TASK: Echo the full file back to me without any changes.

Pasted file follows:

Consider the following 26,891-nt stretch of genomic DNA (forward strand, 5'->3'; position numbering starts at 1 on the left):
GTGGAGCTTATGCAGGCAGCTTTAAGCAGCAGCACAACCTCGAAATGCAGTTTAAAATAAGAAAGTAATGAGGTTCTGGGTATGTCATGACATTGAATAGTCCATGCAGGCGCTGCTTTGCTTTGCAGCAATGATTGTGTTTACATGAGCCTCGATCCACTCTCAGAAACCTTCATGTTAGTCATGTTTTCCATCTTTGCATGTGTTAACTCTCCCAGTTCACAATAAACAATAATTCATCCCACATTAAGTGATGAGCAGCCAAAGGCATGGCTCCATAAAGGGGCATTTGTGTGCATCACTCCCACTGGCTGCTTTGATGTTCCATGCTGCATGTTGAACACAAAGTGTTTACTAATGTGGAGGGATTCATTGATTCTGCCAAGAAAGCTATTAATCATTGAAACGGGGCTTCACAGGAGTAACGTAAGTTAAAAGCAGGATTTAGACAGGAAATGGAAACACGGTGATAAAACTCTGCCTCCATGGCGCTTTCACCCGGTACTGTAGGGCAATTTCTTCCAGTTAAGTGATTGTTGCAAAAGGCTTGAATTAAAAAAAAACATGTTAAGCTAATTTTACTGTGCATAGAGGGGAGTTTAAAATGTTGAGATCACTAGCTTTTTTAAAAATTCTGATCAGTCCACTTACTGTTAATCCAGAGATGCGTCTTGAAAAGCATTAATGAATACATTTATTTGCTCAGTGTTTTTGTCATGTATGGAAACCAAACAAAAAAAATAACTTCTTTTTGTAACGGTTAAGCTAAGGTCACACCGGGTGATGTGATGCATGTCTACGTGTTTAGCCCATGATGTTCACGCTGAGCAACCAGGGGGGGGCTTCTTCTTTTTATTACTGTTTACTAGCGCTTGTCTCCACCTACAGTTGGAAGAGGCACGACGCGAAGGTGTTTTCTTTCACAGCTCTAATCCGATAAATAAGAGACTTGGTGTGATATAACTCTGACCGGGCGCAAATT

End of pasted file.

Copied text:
Consider the following 26,891-nt stretch of genomic DNA (forward strand, 5'->3'; position numbering starts at 1 on the left):
GTGGAGCTTATGCAGGCAGCTTTAAGCAGCAGCACAACCTCGAAATGCAGTTTAAAATAAGAAAGTAATGAGGTTCTGGGTATGTCATGACATTGAATAGTCCATGCAGGCGCTGCTTTGCTTTGCAGCAATGATTGTGTTTACATGAGCCTCGATCCACTCTCAGAAACCTTCATGTTAGTCATGTTTTCCATCTTTGCATGTGTTAACTCTCCCAGTTCACAATAAACAATAATTCATCCCACATTAAGTGATGAGCAGCCAAAGGCATGGCTCCATAAAGGGGCATTTGTGTGCATCACTCCCACTGGCTGCTTTGATGTTCCATGCTGCATGTTGAACACAAAGTGTTTACTAATGTGGAGGGATTCATTGATTCTGCCAAGAAAGCTATTAATCATTGAAACGGGGCTTCACAGGAGTAACGTAAGTTAAAAGCAGGATTTAGACAGGAAATGGAAACACGGTGATAAAACTCTGCCTCCATGGCGCTTTCACCCGGTACTGTAGGGCAATTTCTTCCAGTTAAGTGATTGTTGCAAAAGGCTTGAATTAAAAAAAAACATGTTAAGCTAATTTTACTGTGCATAGAGGGGAGTTTAAAATGTTGAGATCACTAGCTTTTTTAAAAATTCTGATCAGTCCACTTACTGTTAATCCAGAGATGCGTCTTGAAAAGCATTAATGAATACATTTATTTGCTCAGTGTTTTTGTCATGTATGGAAACCAAACAAAAAAAATAACTTCTTTTTGTAACGGTTAAGCTAAGGTCACACCGGGTGATGTGATGCATGTCTACGTGTTTAGCCCATGATGTTCACGCTGAGCAACCAGGGGGGGGCTTCTTCTTTTTATTACTGTTTACTAGCGCTTGTCTCCACCTACAGTTGGAAGAGGCACGACGCGAAGGTGTTTTCTTTCACAGCTCTAATCCGATAAATAAGAGACTTGGTGTGATATAACTCTGACCGGGCGCAAATT